This portion of the web doesn't cover current events. The four characters (N.E.W.S.) represents the compass points: North, East, West and South. Here you will find information about various world-wide destinations. This page is updated with facts and images on a number of destinations. Previous themes and topics have been moved to the ARCHIVE section of the web.

“If you reject the food, ignore the customs, fear the religion and avoid the people, you might better stay home.”  - James Michener
The Adventure Begins

Visit this web page next month when we'll offer up new locations and adventures in travel.  And be sure to visit the Archives page for a look at past NEWS features.

If You Go:
Concentration Camp Dachau
In April, 1945, soldiers of the 157th Infantry Regiment approached a prison facility located at the outskirts of the Bavarian town of Dachau.  To their horror they found that they had discovered a Nazi concentration camps.  Many camps had already been discovered and liberated by the Allied juggernaut in the closing months of World War II.  The Russian army had freed the survivors of Auschwitz, Sorbibor and other camps located in Poland and to the east.  The British had done the same with camps located in the northern part of the country; Bergen–Belsen, Buchenwald, and Sachsehausen.  It would be the the Americans who would find and liberate camps located in southern Germany, including the original Nazi concentration camp — the camp after which all other camps were modeled — Dachau.
On March 9, 1933, Heinrich Himmler, head of the SS, toured an unused WW I munitions factory located on the outskirts of the town of Dachau.  The newly elected Nazi party was looking for facilities to quarter the numerous recently arrested political prisoners.  The munitions factory was quickly converted into a concentration camp for 2,700 political prisoners and was under the administration of the Bavarian regional police.
Dachau Entrance
"Work sets you free"
On April 11, the SS took over command of Dachau, making it the first state run concentration camp.  Immediately after the SS took command, the beating and the torture of the camp prisoners began, and Dachau would become the model for all other Nazi concentration camps.  New arrivals, Jewish prisoners, well-known political functionaries, and a few randomly selected prisoners were strapped to a specially built table and received a camp “greeting” of 25 blows from an oxtail whip. Many were beaten to death.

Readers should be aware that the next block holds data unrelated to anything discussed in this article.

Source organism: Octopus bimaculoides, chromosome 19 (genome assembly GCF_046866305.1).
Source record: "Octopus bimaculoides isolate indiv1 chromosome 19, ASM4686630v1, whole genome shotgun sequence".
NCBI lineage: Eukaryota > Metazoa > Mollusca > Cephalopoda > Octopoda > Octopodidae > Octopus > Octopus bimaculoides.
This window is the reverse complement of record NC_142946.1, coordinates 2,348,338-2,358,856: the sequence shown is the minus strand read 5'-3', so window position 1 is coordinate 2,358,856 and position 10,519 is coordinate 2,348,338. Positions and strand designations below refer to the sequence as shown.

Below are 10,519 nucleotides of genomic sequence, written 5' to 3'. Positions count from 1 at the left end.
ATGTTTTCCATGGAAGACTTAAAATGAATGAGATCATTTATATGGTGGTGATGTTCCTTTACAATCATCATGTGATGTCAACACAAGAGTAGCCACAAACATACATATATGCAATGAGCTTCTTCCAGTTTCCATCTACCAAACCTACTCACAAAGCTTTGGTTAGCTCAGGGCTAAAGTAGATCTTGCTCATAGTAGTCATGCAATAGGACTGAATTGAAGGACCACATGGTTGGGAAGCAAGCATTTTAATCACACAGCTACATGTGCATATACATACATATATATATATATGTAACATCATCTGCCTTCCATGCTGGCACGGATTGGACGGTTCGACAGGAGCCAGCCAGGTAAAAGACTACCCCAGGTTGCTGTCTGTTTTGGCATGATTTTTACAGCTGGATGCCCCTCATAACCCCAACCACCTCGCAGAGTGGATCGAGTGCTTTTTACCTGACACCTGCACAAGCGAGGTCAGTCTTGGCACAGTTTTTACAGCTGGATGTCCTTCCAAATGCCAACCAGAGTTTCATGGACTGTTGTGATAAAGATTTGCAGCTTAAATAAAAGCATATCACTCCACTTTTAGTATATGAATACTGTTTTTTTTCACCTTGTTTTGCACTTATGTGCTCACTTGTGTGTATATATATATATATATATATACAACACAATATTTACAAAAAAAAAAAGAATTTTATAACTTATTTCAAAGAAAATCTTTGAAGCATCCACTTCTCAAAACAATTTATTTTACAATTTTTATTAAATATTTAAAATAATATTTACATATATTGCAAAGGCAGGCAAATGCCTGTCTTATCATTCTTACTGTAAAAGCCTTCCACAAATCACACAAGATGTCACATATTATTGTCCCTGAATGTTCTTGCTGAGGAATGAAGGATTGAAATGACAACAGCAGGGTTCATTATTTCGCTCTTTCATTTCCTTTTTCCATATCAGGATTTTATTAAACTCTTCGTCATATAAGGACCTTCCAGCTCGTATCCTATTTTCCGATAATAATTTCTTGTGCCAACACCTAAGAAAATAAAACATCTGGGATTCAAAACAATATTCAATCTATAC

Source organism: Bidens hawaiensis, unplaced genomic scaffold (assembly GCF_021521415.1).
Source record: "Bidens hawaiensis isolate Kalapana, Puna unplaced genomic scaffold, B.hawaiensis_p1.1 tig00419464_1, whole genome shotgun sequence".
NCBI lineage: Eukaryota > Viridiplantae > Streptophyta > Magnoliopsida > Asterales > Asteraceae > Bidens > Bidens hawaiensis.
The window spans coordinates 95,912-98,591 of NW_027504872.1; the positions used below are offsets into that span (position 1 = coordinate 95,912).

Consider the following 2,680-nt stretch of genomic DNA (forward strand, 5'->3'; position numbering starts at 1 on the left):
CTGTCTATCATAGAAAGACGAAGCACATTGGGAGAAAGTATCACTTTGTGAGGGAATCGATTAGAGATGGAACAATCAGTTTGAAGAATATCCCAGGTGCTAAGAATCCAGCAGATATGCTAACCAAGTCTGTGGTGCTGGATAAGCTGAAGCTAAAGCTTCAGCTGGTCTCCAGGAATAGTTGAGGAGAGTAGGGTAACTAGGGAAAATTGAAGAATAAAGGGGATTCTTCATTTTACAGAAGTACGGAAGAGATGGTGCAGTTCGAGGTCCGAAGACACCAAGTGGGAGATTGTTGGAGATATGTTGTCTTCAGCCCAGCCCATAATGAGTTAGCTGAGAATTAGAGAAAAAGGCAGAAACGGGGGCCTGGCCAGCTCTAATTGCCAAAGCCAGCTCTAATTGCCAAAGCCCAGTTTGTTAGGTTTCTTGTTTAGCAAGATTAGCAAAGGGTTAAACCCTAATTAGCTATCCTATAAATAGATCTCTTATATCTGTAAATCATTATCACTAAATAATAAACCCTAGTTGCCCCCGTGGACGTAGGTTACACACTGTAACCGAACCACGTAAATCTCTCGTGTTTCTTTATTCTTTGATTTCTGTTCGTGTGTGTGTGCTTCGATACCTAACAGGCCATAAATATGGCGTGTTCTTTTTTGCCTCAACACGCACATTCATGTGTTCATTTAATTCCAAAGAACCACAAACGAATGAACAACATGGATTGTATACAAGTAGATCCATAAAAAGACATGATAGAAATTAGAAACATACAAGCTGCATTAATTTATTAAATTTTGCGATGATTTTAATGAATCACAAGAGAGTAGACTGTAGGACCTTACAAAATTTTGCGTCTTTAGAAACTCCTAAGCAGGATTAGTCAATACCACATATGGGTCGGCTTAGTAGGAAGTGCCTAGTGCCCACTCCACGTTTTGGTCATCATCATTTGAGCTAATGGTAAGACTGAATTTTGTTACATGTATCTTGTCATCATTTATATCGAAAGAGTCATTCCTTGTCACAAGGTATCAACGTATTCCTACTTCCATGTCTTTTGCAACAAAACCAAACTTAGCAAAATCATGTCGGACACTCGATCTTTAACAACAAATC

Memorial Wall
Guard Tower & Fence
From 1936 until 1944 additional camps were built.  Some, like Dachau were concentration camps.  Others were extermination camps and work camps, where prisoners were worked to death.  In 1937 the original camp was torn down and a new and larger camp was built using prisoner labor.  In addition to the harsh conditions, the beatings, the starvation and torture, the camp was now also used as a facility for medical experiments, often resulting in the agonizing death of the subject.
Beginning in 1941, captured Russian soldiers were taken to Dachau where they were executed by the thousands at the nearby SS facility known as the Herbertshausen Shooting Range.  The camp had two ovens to dispose of the dead, but when the number of dead overwhelmed the burial detail and the number of arriving dead exceeded the speed of which mass graves could be dug, the camp built a new crematorium facility with more ovens. 

The crematorium also had a gas chamber where 300 prisoners could be killed at a time, but there is no evidence that the chamber was ever used for mass extermination (it was, however, done on a limited bases as a feasablility study). 
To Honor the Dead
The Crematorium
In the closing years of World War II, when Germany realized that the war was not winable, the Nazis tried to cover up the horror of camps.  They killed prisoners, moved them from the advancing enemy, burned documents, and — wherever they could — destroyed the camps before the advancing Allied troops could liberate them.  Prisoners were shot, locked in barns that were set ablaze, placed on barges that were taken out to sea and then scuttled, or transfered to camps and sub-camps still under Nazi control.  Many prisoners had to endure a "death march" to the relocation camp.  Others were packed in box cars and moved by rail, often going without food and water for days.  Many died of starvation, dehydration, or exhaustion.  Those who couldn't keep up were shot.
The Ovens